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 The Double-Aspect Theory of Consciousness

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Erik

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PostSubject: The Double-Aspect Theory of Consciousness    Sun Mar 08, 2015 9:26 am

In this thread, I will seek to outline the double-aspect theory of consciousness expounded by Arthur Schopenhauer and then upgraded by later philosophers, such as Friedrich Nietzsche and Peter Sjöstedt-H.

Here are my three premises that I will delineate:

1.) Consciousness is not identical, nor reducible to the physical brain.

2.) The physical universe is a mode of representation, not an objective reality independent of the mind.

3.) Reality consists of individual, primal forms of consciousness - all of which are competing for power ( panexperientialism ala ' will to power ' ).

Premise 1.)

Many within the scientific and philosophical communities, today, subscribe to the position that the physical brain caused consciousness to spring into existence, or that awareness ( consciousness/mind ) is identical to the brain.

The former position doesn't take into account the ' hard-problem ' of consciousness; how does non-conscious, physical material generate immaterial, subjective experience?

The latter, erroneously, conflates the mind with the brain. Yes, the mind and the brain are correlated, but correlation doesn't entail identity, nor causation. One could, easily, make an argument for Berkeley's subjective-idealism. As prior mentioned, correlation doesn't mean identity, nor causation per se.

Premise 2.)

The external world that we experience is a mode of representation, not an objective reality independent of our minds. The naive position that the external world exists just as we perceive it is called " direct-realism ". This position is so ingrained in most people, that even some, nay, many academics still hold to it; but any honest and educated individual realizes the folly of this position. The external world is a mode of representation correlated to our human minds. The color green, for example, that we perceive on the grass is not an inherent property of it; but rather a form of qualia. We project the greenness unto the grass, as it were.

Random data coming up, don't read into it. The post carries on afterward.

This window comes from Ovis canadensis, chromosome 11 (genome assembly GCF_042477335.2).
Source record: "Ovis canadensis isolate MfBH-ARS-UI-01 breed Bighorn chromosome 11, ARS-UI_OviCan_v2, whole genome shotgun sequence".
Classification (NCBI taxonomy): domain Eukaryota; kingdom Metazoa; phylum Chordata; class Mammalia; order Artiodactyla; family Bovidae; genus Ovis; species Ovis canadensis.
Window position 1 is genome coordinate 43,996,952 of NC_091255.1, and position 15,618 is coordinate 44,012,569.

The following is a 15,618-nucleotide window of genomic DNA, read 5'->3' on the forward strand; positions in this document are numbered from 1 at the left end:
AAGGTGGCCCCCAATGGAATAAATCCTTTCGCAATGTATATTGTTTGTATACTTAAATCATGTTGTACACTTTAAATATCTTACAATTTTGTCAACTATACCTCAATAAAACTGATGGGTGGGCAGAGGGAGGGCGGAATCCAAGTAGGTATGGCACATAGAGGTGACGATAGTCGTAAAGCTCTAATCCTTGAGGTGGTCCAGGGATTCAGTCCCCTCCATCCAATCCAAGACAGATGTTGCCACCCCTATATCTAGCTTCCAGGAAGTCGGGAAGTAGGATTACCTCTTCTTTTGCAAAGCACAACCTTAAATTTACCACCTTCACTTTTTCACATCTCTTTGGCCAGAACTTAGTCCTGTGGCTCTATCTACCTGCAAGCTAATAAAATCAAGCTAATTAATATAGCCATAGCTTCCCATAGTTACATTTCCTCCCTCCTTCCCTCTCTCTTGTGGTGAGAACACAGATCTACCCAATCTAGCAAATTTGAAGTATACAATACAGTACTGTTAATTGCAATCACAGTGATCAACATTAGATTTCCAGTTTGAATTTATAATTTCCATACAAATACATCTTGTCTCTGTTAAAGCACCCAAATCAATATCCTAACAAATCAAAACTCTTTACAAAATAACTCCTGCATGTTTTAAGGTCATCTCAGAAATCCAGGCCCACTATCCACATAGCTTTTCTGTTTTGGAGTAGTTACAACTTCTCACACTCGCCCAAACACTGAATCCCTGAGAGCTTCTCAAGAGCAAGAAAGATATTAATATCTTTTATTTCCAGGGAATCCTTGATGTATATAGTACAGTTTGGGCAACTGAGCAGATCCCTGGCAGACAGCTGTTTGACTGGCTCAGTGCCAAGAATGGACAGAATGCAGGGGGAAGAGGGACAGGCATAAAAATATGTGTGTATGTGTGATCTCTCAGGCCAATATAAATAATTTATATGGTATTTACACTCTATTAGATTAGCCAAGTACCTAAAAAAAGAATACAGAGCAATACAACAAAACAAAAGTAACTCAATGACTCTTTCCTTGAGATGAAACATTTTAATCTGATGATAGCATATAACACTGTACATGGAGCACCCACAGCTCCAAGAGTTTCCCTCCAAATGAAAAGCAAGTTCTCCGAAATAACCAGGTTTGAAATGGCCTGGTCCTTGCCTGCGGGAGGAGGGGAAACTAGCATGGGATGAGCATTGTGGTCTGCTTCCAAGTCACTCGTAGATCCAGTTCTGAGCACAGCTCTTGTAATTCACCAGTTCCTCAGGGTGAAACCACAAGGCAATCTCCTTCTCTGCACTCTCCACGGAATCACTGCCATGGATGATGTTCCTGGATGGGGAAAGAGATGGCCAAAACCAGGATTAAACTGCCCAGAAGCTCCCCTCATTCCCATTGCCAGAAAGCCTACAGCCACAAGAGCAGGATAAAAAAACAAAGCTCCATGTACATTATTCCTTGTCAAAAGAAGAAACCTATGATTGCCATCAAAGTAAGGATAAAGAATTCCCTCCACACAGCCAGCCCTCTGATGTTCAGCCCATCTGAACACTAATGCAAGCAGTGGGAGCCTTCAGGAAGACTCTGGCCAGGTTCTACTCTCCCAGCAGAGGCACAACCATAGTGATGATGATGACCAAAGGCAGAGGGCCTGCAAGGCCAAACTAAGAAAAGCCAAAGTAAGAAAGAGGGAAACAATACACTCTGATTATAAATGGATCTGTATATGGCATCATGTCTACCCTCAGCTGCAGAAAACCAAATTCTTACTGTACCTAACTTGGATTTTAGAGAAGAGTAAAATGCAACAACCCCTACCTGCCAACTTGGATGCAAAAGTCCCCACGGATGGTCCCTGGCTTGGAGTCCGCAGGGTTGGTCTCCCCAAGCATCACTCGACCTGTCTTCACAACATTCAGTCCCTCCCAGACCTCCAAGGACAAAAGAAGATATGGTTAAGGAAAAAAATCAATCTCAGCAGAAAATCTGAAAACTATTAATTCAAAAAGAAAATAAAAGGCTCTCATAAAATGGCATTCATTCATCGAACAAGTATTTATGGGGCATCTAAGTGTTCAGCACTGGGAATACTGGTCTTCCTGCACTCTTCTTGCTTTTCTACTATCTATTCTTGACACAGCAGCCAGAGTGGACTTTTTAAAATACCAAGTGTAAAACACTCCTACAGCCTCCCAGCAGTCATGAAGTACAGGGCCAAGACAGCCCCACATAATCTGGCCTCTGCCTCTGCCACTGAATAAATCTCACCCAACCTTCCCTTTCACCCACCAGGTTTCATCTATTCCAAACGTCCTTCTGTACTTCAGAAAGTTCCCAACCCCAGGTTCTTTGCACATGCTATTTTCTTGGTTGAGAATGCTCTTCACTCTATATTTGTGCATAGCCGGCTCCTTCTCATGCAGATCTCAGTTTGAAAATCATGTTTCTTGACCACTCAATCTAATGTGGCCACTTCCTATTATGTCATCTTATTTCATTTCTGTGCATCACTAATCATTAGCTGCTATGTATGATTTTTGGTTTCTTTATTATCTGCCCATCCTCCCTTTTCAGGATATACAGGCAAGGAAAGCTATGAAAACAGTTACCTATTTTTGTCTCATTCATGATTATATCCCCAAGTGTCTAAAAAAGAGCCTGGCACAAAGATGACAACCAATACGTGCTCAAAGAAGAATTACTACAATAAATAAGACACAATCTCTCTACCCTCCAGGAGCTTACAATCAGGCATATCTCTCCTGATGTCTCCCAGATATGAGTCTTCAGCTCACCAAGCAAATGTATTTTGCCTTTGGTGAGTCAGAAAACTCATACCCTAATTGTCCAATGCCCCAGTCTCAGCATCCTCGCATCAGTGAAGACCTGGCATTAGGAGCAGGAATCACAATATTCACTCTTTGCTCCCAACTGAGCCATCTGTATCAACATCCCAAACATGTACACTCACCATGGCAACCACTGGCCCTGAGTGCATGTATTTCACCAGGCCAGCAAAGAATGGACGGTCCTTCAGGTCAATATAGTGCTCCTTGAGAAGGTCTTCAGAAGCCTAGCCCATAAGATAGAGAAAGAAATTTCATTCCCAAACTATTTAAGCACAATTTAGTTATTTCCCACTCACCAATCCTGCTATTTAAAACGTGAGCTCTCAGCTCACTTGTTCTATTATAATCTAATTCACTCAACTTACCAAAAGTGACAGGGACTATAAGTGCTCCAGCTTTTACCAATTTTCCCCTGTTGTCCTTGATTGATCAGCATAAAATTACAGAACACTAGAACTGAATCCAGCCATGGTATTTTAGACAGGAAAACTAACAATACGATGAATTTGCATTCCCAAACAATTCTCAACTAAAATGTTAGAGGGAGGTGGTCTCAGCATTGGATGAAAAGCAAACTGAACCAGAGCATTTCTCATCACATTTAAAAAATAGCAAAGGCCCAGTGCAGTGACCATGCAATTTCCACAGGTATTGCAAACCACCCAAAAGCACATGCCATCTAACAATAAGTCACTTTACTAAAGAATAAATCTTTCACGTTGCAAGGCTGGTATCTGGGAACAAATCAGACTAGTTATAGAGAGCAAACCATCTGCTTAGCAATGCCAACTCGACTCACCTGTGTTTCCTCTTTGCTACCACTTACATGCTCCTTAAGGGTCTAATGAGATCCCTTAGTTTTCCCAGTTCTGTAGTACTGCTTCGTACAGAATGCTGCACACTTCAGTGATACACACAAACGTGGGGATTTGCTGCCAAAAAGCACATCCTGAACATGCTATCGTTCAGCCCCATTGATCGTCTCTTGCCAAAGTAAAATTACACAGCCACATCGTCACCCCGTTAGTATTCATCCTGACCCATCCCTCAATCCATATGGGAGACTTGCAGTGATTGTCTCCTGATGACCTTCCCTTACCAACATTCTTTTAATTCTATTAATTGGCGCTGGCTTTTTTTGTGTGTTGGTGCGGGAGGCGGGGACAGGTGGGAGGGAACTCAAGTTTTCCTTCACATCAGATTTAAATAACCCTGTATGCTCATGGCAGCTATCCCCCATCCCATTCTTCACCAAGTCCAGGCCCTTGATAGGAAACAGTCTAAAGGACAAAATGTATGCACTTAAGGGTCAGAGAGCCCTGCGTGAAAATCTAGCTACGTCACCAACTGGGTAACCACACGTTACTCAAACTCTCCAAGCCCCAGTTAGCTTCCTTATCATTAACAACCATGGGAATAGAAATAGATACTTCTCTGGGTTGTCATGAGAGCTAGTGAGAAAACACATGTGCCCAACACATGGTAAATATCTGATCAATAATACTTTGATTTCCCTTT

Immanuel Kant ( Schopenhauer's greatest influence ), believed that even space and time were a priori projections of the mind, that they are parts of our human ' spectacles ', which allow experience to be possible.
Double-aspect theory proposes that the universe, the spatio-temporal world, is a mode of representation correlated to human minds. Other organisms will represent their ' worlds ' in unique, idiosyncratic ways.

Premise 3.)

Arthur Schopenhauer believed that the ultimate nature of reality ( the Will ) was a-causal, a-temporal, a-spatial --- non-dual; but Nietzsche departed from Sch. in two ways: he didn't believe that the Will was one or non-dual, but rather plural. And he didn't think that the nature of the wills were primarily centered around survival, but rather power, hence the ' will to power '.

I agree with Nietzsche that reality consists of individual, primal forms of wills to power ( energy with intent ). We can observe how plants seek to acquire power by extracting nutrients from the soil and energy from the sun, in order that they may grow, expand, become ( I.e., acquire power ). Even in the inorganic, we can see how matter strives for power, which we represent as gravity and gravitation.

Note that I don't believe that plants and inorganic matter are conscious in the same way that humans are ( self-reflective consciousness ). These lesser forms of will-to-power systems possess primitive forms of subjectivity. It would be better to think of them as energy with intent.

Conclusion


This amalgamation of pan-experientialism, the will-to-power, and double-aspect theory, I believe, solves the ' hard problem ' of consciousness, and  more plausibly accounts for the nature of reality.

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PostSubject: Re: The Double-Aspect Theory of Consciousness    Mon Mar 09, 2015 8:53 pm


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PostSubject: Re: The Double-Aspect Theory of Consciousness    Sun Mar 29, 2015 1:48 pm


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